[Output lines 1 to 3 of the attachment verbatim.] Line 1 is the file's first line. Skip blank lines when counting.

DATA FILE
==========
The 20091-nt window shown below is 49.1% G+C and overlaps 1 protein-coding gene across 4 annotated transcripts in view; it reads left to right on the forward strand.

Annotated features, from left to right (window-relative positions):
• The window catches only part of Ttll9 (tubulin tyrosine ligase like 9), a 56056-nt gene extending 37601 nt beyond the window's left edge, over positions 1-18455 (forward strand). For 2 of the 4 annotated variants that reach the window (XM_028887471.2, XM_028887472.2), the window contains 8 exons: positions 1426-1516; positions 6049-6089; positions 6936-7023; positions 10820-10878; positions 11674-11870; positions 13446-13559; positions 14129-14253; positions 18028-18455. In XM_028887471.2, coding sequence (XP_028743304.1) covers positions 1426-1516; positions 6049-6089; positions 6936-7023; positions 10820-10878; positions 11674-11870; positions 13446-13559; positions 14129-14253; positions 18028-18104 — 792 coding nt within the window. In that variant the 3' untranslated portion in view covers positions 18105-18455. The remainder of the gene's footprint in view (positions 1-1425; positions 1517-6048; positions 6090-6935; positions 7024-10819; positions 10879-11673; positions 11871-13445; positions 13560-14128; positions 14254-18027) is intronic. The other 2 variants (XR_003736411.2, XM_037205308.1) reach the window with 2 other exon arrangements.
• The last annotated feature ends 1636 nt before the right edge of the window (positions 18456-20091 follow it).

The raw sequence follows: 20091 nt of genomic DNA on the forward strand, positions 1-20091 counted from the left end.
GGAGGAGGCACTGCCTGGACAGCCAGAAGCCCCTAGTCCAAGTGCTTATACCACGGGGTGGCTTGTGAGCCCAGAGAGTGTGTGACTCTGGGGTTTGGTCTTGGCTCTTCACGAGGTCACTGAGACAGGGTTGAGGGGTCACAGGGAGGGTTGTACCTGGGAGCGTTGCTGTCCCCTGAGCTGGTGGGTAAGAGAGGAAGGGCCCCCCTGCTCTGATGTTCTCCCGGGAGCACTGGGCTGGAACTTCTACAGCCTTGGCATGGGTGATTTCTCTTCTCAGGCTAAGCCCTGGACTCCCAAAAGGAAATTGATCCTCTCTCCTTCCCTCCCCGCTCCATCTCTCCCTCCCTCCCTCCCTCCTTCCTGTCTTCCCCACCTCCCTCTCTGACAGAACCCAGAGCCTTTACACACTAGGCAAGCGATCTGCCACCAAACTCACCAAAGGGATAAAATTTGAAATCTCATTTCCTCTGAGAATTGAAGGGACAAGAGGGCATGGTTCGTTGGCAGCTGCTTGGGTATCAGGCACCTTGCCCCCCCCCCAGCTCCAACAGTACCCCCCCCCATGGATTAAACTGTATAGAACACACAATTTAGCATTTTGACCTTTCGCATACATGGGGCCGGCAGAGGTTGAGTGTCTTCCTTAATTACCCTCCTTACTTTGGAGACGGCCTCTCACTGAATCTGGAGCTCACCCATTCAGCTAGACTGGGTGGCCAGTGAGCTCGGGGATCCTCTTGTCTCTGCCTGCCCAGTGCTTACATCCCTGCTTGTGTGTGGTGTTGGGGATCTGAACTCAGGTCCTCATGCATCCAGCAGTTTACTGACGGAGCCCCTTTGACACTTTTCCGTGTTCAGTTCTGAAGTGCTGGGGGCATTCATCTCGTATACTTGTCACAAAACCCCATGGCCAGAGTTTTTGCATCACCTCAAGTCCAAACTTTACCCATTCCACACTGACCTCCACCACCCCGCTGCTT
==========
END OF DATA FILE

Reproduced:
The 20091-nt window shown below is 49.1% G+C and overlaps 1 protein-coding gene across 4 annotated transcripts in view; it reads left to right on the forward strand.

Annotated features, from left to right (window-relative positions):
• The window catches only part of Ttll9 (tubulin tyrosine ligase like 9), a 56056-nt gene extending 37601 nt beyond the window's left edge, over positions 1-18455 (forward strand). For 2 of the 4 annotated variants that reach the window (XM_028887471.2, XM_028887472.2), the window contains 8 exons: positions 1426-1516; positions 6049-6089; positions 6936-7023; positions 10820-10878; positions 11674-11870; positions 13446-13559; positions 14129-14253; positions 18028-18455. In XM_028887471.2, coding sequence (XP_028743304.1) covers positions 1426-1516; positions 6049-6089; positions 6936-7023; positions 10820-10878; positions 11674-11870; positions 13446-13559; positions 14129-14253; positions 18028-18104 — 792 coding nt within the window. In that variant the 3' untranslated portion in view covers positions 18105-18455. The remainder of the gene's footprint in view (positions 1-1425; positions 1517-6048; positions 6090-6935; positions 7024-10819; positions 10879-11673; positions 11871-13445; positions 13560-14128; positions 14254-18027) is intronic. The other 2 variants (XR_003736411.2, XM_037205308.1) reach the window with 2 other exon arrangements.